QUESTION: Ms. Reno, everybody will be making the inevitable conclusions -- or the inevitable comparisons between this action and the enforcement action several weeks ago in Little Havana to remove Elian Gonzalez. What was the difference between the two? In one, there was a considerable show of force. In this one, there was a very minimal show of force. Were emotions just lower? Did you have any reports of weapons among the demonstrators? RENO: Each case has to be taken on a case-by-case basis. Again, as was indicated previously, we had worked on this. The Navy had been working with local authorities. We had been working with people trying to understand the situation. And we were met with receptivity to the fact that, look, we want to express our feelings about this.

From the information we had developed -- and, again, I want to stress that it's not all done yet -- but the information we were able to develop indicated that people wanted to peacefully, react and yet they wanted to indicate their opposition by being taken into custody.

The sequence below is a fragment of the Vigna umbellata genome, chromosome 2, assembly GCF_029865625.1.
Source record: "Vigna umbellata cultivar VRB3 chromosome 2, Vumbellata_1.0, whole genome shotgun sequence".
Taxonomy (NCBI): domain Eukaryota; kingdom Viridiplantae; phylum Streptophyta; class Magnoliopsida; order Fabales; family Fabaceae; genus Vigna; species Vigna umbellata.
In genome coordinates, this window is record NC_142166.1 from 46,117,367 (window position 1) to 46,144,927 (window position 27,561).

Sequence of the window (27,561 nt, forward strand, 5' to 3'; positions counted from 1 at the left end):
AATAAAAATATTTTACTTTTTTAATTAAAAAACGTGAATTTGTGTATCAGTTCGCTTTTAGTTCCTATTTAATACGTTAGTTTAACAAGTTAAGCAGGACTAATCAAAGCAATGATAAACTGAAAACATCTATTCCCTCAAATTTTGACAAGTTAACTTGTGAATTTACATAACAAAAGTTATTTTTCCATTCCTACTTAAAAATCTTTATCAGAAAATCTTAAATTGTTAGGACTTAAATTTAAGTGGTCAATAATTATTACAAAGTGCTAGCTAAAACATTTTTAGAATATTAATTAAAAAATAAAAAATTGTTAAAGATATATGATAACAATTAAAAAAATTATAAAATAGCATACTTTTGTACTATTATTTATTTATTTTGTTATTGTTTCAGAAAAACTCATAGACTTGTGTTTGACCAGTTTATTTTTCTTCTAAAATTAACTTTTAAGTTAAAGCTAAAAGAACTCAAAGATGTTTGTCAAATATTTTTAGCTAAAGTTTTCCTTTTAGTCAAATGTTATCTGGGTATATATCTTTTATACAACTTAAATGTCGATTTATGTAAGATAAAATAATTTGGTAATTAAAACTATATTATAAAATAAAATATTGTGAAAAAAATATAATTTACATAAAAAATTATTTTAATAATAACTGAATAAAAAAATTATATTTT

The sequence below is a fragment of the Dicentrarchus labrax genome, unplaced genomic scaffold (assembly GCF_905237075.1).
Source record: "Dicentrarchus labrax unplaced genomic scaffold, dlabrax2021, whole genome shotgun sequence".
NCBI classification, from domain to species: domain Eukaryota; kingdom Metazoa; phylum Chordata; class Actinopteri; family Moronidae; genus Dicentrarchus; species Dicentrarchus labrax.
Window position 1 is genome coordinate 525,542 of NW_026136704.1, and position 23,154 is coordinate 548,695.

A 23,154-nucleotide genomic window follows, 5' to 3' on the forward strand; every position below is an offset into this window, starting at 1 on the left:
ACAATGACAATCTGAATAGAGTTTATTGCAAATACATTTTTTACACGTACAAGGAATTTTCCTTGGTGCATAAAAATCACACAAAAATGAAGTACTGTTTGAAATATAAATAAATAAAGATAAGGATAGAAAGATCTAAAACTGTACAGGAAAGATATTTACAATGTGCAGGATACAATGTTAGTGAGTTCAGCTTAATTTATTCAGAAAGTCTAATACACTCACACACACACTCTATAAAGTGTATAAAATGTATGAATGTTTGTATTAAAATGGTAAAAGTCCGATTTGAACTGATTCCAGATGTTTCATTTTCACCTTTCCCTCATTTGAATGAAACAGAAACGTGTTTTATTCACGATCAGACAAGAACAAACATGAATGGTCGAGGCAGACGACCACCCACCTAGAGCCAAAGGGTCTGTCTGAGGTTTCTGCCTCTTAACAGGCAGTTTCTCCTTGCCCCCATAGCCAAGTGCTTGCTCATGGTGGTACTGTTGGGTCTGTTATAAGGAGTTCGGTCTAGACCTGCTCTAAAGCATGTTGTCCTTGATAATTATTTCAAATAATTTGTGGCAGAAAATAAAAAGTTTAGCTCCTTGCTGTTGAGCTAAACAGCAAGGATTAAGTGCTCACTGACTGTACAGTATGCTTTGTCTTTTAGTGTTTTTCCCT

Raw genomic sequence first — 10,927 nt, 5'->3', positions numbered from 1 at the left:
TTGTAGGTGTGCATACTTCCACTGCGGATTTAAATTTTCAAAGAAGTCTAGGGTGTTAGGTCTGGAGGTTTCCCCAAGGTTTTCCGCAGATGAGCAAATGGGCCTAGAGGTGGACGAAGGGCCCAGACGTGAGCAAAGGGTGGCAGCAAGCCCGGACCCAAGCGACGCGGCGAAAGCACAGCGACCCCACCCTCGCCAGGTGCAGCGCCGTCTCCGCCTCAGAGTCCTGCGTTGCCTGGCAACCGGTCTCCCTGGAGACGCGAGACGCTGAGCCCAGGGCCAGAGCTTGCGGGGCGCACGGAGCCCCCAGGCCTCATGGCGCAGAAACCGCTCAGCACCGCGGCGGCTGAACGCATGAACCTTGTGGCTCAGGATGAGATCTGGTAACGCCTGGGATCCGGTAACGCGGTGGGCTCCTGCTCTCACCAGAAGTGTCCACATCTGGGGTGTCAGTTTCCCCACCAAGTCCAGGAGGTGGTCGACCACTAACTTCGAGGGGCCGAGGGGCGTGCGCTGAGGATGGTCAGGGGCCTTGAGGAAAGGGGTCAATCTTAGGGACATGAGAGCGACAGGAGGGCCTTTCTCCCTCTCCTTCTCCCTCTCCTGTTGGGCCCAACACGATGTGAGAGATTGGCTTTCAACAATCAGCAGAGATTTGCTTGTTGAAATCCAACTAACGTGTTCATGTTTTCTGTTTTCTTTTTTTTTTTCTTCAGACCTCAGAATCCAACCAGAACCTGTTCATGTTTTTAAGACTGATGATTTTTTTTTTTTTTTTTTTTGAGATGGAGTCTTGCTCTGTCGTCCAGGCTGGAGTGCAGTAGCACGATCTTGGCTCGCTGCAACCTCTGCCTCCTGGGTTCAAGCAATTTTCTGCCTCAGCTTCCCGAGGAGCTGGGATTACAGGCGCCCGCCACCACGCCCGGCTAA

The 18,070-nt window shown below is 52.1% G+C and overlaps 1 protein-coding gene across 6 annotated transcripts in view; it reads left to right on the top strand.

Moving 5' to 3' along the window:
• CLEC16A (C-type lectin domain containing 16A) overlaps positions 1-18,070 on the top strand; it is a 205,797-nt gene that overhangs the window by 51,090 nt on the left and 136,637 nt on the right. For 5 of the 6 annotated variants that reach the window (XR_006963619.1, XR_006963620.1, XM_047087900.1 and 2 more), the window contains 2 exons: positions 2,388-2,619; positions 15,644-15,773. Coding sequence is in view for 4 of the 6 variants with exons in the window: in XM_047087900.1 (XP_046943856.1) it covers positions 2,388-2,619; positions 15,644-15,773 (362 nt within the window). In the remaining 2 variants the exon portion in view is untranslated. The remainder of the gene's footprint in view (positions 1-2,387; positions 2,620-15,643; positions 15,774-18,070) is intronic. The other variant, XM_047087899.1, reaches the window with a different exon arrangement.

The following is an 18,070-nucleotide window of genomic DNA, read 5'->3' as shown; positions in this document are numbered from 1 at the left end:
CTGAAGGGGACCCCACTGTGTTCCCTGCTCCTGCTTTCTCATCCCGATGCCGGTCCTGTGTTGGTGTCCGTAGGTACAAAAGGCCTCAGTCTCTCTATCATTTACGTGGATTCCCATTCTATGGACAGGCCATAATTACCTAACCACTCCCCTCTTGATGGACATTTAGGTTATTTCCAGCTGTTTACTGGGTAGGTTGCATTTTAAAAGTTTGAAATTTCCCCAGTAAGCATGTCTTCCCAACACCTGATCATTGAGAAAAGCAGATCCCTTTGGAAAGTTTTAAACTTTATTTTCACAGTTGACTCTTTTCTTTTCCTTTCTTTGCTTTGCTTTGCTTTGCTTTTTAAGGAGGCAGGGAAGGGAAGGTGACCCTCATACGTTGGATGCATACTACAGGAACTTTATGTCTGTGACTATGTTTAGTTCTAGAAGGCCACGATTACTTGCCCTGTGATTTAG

QUESTION: Ms. Reno, I understand that Director Freeh had argued that the U.S. attorney's office should obtain a court order, just to order the protesters to cease and desist. Why did you not go through that way?

RENO: What Director Freeh indicated to me that he wanted was a court order and, as I pointed out to him, and I think as he agreed, the law is very clear that you cannot trespass on federal military installations. And I think the conclusion was that this could be -- a court order would not be necessary.